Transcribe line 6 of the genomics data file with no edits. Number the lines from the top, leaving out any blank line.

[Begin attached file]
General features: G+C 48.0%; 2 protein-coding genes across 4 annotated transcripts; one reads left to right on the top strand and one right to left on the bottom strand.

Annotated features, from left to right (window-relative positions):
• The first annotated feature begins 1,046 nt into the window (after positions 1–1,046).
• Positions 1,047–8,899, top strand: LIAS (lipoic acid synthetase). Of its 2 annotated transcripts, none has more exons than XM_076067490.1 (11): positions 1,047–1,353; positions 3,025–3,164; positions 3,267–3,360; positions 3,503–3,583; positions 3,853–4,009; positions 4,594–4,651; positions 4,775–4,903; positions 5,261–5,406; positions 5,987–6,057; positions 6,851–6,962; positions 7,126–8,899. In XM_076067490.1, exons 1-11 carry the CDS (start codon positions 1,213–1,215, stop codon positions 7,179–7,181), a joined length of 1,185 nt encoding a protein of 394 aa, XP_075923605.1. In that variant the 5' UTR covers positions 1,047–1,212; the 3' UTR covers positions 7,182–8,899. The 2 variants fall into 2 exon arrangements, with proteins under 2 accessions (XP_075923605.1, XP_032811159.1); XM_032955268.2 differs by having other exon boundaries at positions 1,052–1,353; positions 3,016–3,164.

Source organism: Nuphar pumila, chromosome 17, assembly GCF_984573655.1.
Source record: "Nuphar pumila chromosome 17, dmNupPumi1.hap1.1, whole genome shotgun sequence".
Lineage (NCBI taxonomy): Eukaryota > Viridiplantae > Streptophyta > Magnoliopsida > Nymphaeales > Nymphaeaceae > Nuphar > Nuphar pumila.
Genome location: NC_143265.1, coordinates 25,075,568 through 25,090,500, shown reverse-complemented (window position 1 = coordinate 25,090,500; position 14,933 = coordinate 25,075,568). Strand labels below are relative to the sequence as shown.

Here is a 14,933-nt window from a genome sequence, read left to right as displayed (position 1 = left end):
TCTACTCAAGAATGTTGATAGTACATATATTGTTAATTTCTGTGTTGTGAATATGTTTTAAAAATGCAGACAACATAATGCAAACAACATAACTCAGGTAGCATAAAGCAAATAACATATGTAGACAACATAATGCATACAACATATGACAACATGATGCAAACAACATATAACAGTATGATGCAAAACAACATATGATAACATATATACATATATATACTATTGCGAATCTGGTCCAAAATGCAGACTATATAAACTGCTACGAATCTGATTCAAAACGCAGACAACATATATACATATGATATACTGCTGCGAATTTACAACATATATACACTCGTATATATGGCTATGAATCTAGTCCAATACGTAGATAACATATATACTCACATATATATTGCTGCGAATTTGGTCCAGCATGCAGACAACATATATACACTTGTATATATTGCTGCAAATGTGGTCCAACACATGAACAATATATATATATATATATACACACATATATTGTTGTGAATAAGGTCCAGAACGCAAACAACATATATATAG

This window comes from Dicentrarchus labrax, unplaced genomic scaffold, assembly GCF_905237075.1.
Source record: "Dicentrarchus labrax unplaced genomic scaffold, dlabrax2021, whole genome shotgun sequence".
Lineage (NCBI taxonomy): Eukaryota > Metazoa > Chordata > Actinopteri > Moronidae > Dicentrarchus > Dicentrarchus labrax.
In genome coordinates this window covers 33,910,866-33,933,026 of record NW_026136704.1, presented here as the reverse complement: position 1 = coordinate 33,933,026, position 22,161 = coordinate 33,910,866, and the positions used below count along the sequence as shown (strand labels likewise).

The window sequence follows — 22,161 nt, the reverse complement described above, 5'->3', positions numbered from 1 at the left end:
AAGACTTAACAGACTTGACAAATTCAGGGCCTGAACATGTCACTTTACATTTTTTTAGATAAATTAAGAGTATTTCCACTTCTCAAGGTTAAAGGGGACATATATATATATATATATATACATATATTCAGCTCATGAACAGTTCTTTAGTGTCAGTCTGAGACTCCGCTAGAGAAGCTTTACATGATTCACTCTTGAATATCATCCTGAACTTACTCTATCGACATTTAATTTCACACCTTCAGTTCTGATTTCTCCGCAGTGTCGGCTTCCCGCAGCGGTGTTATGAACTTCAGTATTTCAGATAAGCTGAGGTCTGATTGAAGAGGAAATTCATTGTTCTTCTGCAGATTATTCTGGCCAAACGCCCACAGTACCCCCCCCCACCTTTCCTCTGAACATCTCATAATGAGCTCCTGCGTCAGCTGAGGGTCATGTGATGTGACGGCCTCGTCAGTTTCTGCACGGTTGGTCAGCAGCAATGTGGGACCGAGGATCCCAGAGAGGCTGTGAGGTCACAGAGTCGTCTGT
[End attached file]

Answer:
Source record: "Nuphar pumila chromosome 17, dmNupPumi1.hap1.1, whole genome shotgun sequence".